Anishnabe

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The article “Diabetes is a Killer” was recently covered by NativeNewsNetwork.com. The article discusses how walkers of the Longest Walk 3 entered Washington, D.C. on Friday morning. The walkers formed a circle in front of the White House and held a water blessing ceremony—to represent the unity of people everywhere. Following the White House, the walkers made a brief stop at the Smithsonian Institute’s Museum of the American Indian and the National Mall.

Three super heroines (the Three Sisters) share their thoughts on the environment and the concept of environmentalism as they protect Turtle Island from an Evil Spirit.

What does the future hold for us? Who can we turn to for guidance?

Dr. Arne Vainio, an Ojibwe physician on the Fond du Lac Reservation in northern Minnesota, is about to have his fiftieth birthday. As a doctor, he encourages his patients approaching the age of fifty to come in for a series of health screenings to determine their risk for health conditions such as diabetes and colon cancer that have tendencies to appear at midlife. Despite the life prolonging benefits of obtaining these screenings, many men are reluctant to undergo the tests, including Dr. Vainio.

Dr. Arne Vainio, a Native American physician on the Fond du Lac Reservation in northern Minnesota, is about to have his fiftieth birthday. As a doctor, he encourages his patients approaching the age of fifty to come in for a series of health screenings to determine their risk for health conditions such as diabetes and colon cancer that have tendencies to appear at midlife. Despite the life prolonging benefits of obtaining these screenings, many men are reluctant to undergo the tests, including Dr. Vainio.

Recently, Winona LaDuke (Anishinaabe) spoke at the University of Nebraska - Lincoln during a leadership conference. She spoke about activism work and her fight against the problems faced by both Native and non-Native populations in American society.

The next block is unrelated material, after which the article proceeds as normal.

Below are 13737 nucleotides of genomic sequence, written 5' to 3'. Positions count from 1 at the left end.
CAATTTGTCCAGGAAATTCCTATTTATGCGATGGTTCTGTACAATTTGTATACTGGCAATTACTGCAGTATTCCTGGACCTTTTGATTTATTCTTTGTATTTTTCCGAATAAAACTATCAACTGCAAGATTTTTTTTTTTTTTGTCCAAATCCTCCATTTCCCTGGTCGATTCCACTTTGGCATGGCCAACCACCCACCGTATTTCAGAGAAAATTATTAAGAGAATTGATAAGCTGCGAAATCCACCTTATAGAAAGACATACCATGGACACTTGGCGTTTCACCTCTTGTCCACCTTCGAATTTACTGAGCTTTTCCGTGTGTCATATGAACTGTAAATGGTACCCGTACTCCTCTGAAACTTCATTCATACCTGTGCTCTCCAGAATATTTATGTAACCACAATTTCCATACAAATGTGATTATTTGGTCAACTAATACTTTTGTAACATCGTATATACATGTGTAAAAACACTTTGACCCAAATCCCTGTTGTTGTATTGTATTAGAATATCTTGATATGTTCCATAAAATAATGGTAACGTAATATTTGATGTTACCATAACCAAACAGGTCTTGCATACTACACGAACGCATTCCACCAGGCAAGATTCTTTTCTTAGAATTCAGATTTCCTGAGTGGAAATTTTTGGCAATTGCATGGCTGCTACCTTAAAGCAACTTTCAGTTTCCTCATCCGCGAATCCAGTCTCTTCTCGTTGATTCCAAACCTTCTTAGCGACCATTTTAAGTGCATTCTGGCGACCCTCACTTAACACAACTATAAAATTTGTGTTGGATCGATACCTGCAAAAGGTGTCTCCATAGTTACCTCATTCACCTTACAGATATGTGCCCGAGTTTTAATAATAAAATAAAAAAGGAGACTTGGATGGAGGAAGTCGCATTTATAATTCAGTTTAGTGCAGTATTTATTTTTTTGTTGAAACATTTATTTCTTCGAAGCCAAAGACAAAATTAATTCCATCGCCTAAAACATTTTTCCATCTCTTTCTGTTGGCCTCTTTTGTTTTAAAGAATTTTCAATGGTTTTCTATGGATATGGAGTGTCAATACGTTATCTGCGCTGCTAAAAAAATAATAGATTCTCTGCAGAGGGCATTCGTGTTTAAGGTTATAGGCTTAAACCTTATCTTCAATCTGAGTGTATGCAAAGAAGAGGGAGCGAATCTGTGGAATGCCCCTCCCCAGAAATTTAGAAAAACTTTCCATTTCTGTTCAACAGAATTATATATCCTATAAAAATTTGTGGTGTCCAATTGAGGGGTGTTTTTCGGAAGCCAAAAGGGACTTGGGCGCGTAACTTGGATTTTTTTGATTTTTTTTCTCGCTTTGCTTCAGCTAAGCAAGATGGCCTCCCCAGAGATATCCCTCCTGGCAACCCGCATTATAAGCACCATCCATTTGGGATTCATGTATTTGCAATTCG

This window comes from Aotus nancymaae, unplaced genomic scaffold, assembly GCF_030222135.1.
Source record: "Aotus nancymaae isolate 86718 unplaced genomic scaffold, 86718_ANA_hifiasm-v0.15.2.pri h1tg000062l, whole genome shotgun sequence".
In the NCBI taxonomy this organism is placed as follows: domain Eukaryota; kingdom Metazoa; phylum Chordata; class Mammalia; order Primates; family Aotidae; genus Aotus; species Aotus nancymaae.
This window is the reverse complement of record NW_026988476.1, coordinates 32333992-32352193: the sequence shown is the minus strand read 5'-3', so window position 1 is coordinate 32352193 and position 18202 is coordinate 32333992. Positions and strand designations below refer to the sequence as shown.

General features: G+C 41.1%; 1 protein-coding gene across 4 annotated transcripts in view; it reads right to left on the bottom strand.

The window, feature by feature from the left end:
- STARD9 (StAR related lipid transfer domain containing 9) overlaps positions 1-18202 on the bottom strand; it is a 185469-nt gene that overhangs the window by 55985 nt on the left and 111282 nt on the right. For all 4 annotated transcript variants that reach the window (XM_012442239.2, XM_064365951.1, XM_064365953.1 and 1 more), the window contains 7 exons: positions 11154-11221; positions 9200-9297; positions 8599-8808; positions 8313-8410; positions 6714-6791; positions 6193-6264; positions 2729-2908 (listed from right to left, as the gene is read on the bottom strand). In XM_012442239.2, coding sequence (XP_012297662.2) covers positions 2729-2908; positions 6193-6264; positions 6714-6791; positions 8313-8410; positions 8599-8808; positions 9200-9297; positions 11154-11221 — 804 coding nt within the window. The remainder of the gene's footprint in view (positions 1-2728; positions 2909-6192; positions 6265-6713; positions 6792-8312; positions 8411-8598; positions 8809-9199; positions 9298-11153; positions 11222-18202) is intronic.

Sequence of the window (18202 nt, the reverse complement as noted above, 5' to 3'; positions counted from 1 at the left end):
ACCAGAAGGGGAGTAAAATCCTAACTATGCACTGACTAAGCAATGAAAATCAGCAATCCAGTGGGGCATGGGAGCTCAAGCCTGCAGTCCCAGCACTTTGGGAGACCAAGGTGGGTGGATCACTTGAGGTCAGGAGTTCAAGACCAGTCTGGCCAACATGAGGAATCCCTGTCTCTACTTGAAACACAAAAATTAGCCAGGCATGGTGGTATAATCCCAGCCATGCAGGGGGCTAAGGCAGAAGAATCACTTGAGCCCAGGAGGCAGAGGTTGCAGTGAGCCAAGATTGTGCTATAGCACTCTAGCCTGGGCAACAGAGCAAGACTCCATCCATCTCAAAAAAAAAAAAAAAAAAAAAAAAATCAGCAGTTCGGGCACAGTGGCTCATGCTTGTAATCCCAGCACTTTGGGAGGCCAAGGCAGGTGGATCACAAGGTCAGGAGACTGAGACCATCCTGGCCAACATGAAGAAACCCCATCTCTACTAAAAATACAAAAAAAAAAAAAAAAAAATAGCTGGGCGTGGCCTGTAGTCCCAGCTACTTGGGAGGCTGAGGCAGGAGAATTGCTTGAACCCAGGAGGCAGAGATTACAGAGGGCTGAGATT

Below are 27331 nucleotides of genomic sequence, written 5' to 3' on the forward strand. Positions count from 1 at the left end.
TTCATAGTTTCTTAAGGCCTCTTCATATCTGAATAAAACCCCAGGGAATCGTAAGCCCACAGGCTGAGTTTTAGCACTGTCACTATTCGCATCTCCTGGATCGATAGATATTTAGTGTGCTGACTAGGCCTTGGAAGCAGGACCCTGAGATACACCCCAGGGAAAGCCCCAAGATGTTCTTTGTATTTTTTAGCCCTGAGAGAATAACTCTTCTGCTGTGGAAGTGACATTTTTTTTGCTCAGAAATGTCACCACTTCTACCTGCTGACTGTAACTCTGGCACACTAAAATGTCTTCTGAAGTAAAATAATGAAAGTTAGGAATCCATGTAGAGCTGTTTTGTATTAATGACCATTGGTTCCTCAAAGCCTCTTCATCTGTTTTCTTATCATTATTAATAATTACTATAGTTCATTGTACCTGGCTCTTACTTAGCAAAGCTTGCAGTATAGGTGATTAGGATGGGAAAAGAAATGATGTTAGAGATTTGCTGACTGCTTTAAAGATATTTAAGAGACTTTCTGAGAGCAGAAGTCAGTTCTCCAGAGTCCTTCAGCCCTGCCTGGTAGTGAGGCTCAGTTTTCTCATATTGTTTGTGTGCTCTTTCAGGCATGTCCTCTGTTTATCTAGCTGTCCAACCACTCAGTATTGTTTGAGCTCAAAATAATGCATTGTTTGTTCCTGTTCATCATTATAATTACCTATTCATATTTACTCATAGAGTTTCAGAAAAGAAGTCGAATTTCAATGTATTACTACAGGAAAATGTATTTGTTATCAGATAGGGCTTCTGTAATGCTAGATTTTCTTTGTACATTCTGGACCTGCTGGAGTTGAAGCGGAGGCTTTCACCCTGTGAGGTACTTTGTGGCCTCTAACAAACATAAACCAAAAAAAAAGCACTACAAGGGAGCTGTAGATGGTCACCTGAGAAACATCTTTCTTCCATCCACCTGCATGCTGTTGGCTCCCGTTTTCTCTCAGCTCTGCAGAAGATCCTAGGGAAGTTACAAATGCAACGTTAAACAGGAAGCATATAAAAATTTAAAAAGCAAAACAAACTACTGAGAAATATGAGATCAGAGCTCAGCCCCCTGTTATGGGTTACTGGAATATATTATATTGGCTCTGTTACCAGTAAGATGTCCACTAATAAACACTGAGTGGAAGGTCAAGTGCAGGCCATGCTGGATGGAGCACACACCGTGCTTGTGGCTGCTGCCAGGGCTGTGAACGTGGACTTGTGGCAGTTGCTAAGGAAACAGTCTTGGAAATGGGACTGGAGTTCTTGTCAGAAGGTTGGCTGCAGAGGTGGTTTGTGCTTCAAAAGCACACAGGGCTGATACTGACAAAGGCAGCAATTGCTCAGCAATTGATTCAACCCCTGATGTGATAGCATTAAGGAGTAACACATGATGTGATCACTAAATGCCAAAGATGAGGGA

You can listen to the speech and then add your comments below.

Patty Loew wants to change the role of Native Americans in the media.

Loew, a professor at the University of Wisconsin, spent 12 years as a co-anchor for ABC in Madison, Wis. She feels that it is important for Natives to be involved in both local and mainstream media.

“Radio and television are really culturally compatible with who we are as Native people,” said Loew.

“To be able to blend sound and picture, and be able to tell stories in the oral tradition, I think is just really in sync with who we are.”

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Filmmakers


• December Film Specials
• Public Media Internship
• Free Streaming: Full-Day Marathon to Include 'In the Light of Reverence'
• 7th Biennial Vision Maker Film Festival Set April 20-26, 2018
• Streaming Free on PBS: 'In the Beginning Was Water and Sky'
• 'Tribal Justice' Earns AIFF Best Documentary Film Award
•Let's Secure Fair Use Rights for All Filmmakers
• Filmmaker Opportunities
• Upcoming Film Screenings
• Find Us On the Road